Storms wipe out two families in Sicily as wild weather pummels Italy, taking death toll to 29
Two families have been killed in the same house in Sicily when the torrential rains and high winds lashing Italy caused a river to burst its banks, drowning the nine people inside and bringing the total death toll to at least 29.
- The tragedy brings the number of people killed in Italy to at least 29, with 12 in Sicily
- Italian media say a 1-year-old, a 3-year-old and a teenager were among the dead
- Italy has earmarked $395 million for disaster relief
Rushing water filled the villa in Casteldaccia in the province of Palermo in moments, killing the families who were spending Saturday night there.
A father and his daughter escaped harm because they had left the house to do some shopping while a third person climbed a tree to survive.
Italian news reports said the dead included a 1-year-old, a 3-year-old and a teenager.
The tragedy brings the number of people killed in Sicily this weekend to at least 12 after three other people died in their cars when hit by torrents of water.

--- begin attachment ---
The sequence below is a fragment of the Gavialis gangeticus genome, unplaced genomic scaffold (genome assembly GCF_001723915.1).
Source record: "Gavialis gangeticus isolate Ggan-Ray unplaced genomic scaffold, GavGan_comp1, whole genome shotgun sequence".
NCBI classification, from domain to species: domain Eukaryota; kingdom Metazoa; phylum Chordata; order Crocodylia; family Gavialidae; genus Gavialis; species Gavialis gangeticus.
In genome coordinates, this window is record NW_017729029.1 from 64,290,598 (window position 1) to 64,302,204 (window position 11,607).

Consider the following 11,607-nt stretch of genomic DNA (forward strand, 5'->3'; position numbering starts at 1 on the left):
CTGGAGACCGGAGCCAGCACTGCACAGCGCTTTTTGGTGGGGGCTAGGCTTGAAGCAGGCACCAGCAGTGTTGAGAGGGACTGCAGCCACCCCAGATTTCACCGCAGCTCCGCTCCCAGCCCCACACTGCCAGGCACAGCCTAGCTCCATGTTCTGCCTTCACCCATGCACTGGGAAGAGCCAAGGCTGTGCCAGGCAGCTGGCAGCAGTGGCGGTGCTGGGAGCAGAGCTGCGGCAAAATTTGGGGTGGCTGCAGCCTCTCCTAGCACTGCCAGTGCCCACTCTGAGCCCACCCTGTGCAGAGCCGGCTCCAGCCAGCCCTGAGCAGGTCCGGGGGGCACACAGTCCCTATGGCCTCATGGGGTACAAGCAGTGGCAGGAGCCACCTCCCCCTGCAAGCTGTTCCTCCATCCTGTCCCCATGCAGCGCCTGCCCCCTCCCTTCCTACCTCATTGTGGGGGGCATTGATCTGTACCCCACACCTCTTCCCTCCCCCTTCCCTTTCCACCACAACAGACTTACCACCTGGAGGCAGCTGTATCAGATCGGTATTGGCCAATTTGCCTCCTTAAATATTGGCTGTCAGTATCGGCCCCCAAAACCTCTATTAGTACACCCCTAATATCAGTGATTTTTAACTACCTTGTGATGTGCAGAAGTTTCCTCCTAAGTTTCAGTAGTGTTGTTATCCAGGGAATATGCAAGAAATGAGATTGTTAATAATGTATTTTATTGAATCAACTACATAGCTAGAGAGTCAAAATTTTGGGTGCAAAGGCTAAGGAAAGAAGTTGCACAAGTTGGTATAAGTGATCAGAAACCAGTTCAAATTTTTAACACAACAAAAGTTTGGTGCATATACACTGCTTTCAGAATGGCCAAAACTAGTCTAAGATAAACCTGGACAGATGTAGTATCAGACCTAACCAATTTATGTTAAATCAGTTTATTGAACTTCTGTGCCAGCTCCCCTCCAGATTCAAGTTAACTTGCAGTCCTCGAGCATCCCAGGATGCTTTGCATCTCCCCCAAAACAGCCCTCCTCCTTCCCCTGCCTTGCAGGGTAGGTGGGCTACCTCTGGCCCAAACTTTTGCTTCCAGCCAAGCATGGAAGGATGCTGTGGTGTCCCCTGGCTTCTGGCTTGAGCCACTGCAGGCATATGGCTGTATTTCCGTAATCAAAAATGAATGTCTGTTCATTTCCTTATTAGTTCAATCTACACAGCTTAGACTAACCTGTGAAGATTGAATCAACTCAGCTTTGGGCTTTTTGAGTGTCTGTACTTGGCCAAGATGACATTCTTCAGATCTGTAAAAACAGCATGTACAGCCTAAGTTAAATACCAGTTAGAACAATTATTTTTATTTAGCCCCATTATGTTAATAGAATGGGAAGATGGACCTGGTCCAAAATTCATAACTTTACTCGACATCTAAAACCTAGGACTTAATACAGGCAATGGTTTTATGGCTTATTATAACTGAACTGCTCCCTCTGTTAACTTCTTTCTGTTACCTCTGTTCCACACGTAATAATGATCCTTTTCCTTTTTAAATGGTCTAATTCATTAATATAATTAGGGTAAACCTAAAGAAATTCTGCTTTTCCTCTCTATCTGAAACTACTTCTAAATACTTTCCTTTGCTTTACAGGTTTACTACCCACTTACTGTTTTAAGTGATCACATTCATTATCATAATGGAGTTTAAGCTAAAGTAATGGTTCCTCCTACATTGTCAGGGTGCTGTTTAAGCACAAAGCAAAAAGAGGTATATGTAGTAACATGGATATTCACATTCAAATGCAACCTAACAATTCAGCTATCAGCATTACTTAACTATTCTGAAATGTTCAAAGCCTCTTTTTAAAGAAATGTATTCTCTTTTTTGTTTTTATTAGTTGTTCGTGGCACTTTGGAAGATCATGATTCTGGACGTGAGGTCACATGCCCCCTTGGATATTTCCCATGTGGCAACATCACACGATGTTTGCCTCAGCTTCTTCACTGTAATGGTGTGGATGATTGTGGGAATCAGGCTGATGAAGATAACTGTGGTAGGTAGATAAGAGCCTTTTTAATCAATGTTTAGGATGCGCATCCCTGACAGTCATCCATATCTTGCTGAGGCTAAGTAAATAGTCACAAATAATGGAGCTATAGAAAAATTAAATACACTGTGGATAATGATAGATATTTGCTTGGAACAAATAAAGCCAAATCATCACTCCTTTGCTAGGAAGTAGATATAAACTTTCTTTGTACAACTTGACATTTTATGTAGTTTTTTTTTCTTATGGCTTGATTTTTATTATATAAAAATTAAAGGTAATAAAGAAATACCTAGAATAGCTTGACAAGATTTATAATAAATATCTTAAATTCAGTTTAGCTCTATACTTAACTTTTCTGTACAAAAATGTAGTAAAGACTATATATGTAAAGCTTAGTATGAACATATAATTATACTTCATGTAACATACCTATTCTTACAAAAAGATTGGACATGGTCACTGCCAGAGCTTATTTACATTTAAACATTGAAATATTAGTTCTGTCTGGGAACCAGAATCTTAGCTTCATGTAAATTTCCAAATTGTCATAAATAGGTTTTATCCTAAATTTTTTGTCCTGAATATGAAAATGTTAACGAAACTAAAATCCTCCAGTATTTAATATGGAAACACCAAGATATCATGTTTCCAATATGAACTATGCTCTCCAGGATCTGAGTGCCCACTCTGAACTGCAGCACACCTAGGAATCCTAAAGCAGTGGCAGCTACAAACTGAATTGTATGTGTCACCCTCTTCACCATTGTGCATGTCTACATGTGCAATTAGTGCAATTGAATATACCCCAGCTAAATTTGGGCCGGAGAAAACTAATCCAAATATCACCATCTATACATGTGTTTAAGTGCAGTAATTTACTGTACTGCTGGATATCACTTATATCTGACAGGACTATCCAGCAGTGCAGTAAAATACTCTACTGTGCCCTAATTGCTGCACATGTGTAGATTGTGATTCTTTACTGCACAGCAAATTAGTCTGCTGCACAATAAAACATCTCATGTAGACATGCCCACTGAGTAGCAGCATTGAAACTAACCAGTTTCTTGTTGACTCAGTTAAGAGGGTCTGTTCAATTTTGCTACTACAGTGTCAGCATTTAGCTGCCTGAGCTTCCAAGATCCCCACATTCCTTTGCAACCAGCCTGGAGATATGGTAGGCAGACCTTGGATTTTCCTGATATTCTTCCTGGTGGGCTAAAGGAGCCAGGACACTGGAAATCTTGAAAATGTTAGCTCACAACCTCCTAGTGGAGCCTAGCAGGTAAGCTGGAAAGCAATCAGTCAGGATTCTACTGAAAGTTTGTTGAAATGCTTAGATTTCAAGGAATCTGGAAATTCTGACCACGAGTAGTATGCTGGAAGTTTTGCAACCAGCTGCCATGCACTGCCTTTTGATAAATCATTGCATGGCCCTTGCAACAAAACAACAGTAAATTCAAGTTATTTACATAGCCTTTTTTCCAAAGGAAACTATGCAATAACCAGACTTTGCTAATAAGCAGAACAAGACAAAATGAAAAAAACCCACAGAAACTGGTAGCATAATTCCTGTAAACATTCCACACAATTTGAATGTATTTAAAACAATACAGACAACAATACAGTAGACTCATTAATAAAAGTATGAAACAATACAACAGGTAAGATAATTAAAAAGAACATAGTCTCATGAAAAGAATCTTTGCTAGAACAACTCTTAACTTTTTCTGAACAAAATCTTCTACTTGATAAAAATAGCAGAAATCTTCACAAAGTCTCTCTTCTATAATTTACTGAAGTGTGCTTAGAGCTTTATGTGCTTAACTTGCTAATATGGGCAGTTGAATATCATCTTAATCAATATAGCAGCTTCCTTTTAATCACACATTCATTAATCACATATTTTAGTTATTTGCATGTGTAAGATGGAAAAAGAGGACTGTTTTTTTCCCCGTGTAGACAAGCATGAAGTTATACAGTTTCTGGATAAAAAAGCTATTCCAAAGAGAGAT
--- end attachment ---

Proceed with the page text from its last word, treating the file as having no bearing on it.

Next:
Italy’s cabinet plans to declare a state of emergency in disaster-affected regions. (ANSA via AP: Mike Palazzotto)
Italian Prime Minister Giuseppe Conte spoke of “an immense tragedy” during a visit on Sunday to affected areas in Sicily.
He said a cabinet meeting would be convened this week to declare a state of emergency and come up with the first package of aid for areas affected.
Heavy rains and gale-force winds have battered Italy for several days, uprooting millions of trees and cutting off villages and roads.
Italy’s Civil Protection Agency said deaths caused by the wave of bad weather stood at 17, excluding the fatalities in Sicily.
Some of the worst damage has been recorded in the northern regions of Trentino and Veneto.
Italy’s government will ask to use special EU funds for disaster relief efforts. (ANSA via AP: Igor Petyx)
On Saturday the governor of Veneto, Luca Zaia, said storm damage in the region amounted to at least a billion euros.
During a visit on Sunday to badly-hit areas in the north, Italy’s Interior Minister Matteo Salvini said 250 million euros ($395 million) had already been earmarked for relief.
He said the government would be asking to use special EU funds.
Mr Salvini, who is also Deputy Prime Minister, said a rough estimate of how much it would cost to safeguard Italy against such events was 40 billion euros.